Angel Wing Mushrooms: A Complete Guide

Angel Wing Mushrooms - Pleurocybella porrigens
© Randy Bjorklund/Shutterstock.com

Written by Cammi Morgan

Updated: February 7, 2023

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Angel wing mushrooms- a delicate, beautiful mushroom with a complicated and confusing edibility status.

In this guide, we’ll cover angel wing mushrooms’ classification, growing regions, how to identify them, the confusion about their edibility status, and how to distinguish them from edible oyster mushrooms.

So, without further ado, let’s jump in!

Fungal Classification

Angel Wing Mushrooms - Pleurocybella porrigens

Angel Wing Mushrooms –

Pleurocybella porrigens

©Randy Bjorklund/Shutterstock.com

These lovely mushrooms are a part of the Phyllotopsidaceae family. Angel wing mushrooms belong to the Pleurocybella genus, and their scientific name is Pleurocybella porrigens. The Pleurocybella genus is notably small and contains only contains a few other species besides angel wings.

Mushrooms: Where Do They Grow?

You can find angel wing mushrooms growing in temperate conifer forests across the Northern Hemisphere. These mushrooms are saprobic, so they derive their nutrients by decomposing dead organic matter. In their case, they mainly decompose conifer trees.

These adaptable mushrooms grow from Japan across Eurasia to the conifer forests of Alaska and down into the continental US.

You’ll typically find Pleurocybella porrigens growing on rotting logs in dense, moist, heavily shaded forests.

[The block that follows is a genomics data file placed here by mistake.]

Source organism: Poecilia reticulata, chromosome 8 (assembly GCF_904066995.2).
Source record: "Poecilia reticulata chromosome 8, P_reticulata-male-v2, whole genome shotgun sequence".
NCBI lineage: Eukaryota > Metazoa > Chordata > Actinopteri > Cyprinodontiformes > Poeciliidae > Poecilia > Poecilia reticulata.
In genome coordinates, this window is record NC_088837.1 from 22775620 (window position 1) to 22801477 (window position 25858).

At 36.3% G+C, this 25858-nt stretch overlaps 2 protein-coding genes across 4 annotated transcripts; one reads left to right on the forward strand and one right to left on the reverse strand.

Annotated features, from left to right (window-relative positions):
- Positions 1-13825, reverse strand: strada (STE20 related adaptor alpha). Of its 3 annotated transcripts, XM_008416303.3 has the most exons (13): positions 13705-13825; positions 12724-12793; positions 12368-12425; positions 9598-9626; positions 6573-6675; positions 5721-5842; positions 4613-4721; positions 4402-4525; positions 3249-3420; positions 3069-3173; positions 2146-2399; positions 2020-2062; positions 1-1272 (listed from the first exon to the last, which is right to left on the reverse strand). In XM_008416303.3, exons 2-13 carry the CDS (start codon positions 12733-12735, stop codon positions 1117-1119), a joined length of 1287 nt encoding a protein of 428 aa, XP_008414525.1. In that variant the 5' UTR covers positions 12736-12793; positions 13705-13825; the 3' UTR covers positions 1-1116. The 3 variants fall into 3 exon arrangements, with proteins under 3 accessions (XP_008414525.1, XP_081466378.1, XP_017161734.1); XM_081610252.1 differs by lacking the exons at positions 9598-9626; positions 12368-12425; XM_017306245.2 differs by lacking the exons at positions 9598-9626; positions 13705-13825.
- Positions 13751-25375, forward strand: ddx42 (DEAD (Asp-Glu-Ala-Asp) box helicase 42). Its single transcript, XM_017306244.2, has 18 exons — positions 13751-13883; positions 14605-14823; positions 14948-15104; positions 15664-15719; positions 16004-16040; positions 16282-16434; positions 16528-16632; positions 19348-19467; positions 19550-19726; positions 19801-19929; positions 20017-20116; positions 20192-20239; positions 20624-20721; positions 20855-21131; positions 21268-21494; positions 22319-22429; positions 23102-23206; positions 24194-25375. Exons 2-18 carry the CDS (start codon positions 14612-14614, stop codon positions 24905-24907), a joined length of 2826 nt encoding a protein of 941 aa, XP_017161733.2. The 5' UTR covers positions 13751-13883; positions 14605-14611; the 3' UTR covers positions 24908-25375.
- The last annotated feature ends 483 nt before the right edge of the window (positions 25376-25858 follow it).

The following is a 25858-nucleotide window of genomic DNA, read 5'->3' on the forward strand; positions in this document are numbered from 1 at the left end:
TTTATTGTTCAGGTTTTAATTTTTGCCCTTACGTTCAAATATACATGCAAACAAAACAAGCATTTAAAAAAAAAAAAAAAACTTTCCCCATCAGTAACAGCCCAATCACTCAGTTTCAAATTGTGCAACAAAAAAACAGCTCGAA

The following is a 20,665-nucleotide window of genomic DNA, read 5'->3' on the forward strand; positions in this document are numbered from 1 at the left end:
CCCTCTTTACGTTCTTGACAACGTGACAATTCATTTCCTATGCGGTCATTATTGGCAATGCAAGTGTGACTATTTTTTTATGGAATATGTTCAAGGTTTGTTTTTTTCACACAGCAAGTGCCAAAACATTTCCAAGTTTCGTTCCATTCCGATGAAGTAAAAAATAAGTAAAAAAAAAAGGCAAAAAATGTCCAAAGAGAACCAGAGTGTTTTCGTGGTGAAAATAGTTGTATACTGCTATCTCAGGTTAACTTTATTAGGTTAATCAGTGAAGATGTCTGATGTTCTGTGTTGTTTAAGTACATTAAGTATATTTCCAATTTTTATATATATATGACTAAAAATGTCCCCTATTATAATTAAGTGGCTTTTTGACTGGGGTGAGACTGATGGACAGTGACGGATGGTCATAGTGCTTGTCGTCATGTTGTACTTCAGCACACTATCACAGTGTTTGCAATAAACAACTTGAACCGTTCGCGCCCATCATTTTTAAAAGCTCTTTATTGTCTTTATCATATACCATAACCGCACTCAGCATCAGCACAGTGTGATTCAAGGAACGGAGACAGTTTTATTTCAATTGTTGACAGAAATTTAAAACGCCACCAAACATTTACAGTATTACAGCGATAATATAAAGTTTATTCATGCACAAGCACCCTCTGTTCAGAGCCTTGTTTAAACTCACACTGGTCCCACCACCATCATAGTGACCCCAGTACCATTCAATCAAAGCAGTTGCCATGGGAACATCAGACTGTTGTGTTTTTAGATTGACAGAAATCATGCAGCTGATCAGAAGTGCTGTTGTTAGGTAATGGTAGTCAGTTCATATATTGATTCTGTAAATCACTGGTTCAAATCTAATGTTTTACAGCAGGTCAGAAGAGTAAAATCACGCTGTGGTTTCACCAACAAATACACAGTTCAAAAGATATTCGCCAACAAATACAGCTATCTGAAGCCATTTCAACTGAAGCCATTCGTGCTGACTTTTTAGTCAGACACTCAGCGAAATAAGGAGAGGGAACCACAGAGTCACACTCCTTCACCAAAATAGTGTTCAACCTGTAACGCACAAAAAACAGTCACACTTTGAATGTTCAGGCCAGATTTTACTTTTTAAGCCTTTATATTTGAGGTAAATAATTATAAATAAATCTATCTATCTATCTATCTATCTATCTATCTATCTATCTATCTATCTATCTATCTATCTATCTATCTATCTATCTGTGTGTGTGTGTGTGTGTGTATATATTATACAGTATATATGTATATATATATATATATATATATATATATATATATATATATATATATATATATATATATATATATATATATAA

How to Identify

To identify these lovely mushrooms, you’ll want to first look for clusters of overlapping mushrooms growing on rotting logs.

Check Out the Cap

You can easily spot this mushroom by how strikingly ivory-white the caps are. Additionally, while the morphology of the caps can vary, generally, they form a slight vase shape that stretches outwards at the margin (in a winged manner).

Typically, these mushrooms don’t grow larger than 4 inches across. The flesh of the cap should be notably thin.

The Gills

On angel wing mushrooms, the gills are decurrent, meaning they run down the length of the underside of the cap and stipe. This stipe may be quite rudimentary or even non-existent. The spore print color of Pleurocybella porrigens is white. The flesh of the gills is also delicate and thin, like the cap.

Angel Wing Mushrooms: Are They Edible?

The answer to the question of angel wing mushrooms’ edibility status is a bit of a complicated one. Field guides first described angel wings in 1805, and people have eaten them without recorded incident for centuries. Indeed, before 2004, most field guides listed this lovely mushroom as a good edible. So, then, what happened?

Well, in 2004 in Japan, 59 people became severely ill across nine prefectures, and the common denominator? They all ate angel wing mushrooms 13-29 days before the onset of serious neurological symptoms from acute encephalopathy (a degenerative neurological condition causing brain lesions). 17 people died, and all experienced a range of signs and symptoms, including the appearance of brain lesions, seizures, and hallucinations.

An important note in this poisoning case is that the average age of the poison victims was 70 years old, and all of those who died had preexisting compromised kidney function from kidney disease. In fact, all of the 59 elderly people poisoned had preexisting kidney disease. While scientists studying this series of poisonings in 2004 aren’t 100% sure of the cause, they tend to agree that having a compromised kidney before ingestion of the mushrooms seemed to play a role.

What Is the Deadly Toxin?

So, in 2010, a team of researchers identified an unstable amino acid in angel wings called pleurocybellaziridine, a strong candidate for the onset of acute encephalopathy in poisoning victims. In cell culture studies, this amino acid showed strong toxicity to rat brain cells.